Table 2 gives utilization outcomes and postperiod psychiatric comorbidities in the 2 groups after propensity score matching. The group receiving no alcoholism medication had a higher percentage of patients with a detoxification admission after the index date (13% vs 9%, P <.001) and more inpatient detoxification days per 1000 patients (1163 vs 706, P <.001) than the group receiving any alcoholism medication. Inpatient detoxification days translated to costs of $1,890,822 per 1000 patients treated  with any alcoholism medication and $3,113,389 per 1000 patients treated with no alcoholism medication.

The group receiving no alcoholism medication also had a higher percentage of patients with an inpatient admission for a  principal diagnosis of alcohol dependence (11% vs 7%, P <.001) and more alcoholism-related inpatient days (1086 vs 650, P <.001) (Table 2). Total charges for alcoholism-related inpatient days were estimated at $1,818,292 per 1000 patients treated with any alcoholism medication and $3,037,374 per 1000 patients treated with no alcoholism medication. There was no difference in the non-AUD inpatient admission rates. Finally, compared with groups receiving any alcoholism medication, the group receiving no alcoholism medication had a higher percentage of patients with alcoholism-related ED visits (10% vs 8%, P = .007) and had more alcoholism-related ED visits per 1000 patients (171 vs 127, P = .005).\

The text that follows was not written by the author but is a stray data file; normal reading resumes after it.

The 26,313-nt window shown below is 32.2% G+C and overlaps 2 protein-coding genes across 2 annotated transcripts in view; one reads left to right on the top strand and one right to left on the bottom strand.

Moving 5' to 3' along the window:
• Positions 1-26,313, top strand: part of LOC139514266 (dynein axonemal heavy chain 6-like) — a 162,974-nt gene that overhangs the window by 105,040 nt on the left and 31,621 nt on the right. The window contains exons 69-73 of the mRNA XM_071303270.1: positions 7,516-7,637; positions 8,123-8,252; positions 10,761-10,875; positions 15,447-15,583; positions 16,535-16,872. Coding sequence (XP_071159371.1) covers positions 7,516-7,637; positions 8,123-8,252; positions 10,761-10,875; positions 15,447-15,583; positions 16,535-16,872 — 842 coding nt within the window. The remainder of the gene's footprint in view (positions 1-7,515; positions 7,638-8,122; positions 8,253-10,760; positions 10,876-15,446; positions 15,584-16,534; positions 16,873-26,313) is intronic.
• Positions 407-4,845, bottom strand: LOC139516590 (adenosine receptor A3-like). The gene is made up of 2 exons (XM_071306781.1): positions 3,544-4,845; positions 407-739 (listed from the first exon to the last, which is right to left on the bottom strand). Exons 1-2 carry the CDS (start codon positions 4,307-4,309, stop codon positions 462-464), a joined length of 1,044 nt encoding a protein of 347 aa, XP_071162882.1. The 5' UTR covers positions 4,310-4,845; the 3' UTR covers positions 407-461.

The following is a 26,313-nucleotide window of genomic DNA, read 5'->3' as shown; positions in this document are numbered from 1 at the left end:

The pattern of greater healthcare utilization among the group receiving no alcoholism medication was also true for outpatient visits. Compared with the group receiving any alcoholism medication, the group receiving no alcoholism medication was more likely to have an outpatient visit with a substance abuse diagnosis (95% vs 63%, P <.001) and had more substance abuse visits (7.7 vs 5.4, P <.001) (Table 2). The percentages of patients with schizophrenia, bipolar disorder, or anxiety disorder during the  postperiod did not differ between the 2 study groups. The group receiving any alcoholism medication had a higher percentage of patients with a depression diagnosis than the group receiving no alcoholism medication (37% vs 33%, P <.001).

Comparisons Among 4 Alcoholism Medication Groups

Table 3 gives the characteristics of the 4 alcoholism medication groups after propensity score weighting. The characteristics were balanced across the groups. Differences among the 4 groups before weighting are given in eAppendix C.

Table 4 gives differences in outcomes after propensity score weighting across the 4 alcoholism medication groups. Patients receiving naltrexone XR had more time with filled prescriptions than patients receiving acamprosate (41% vs 34% of days covered in a 6-month period, P = .001).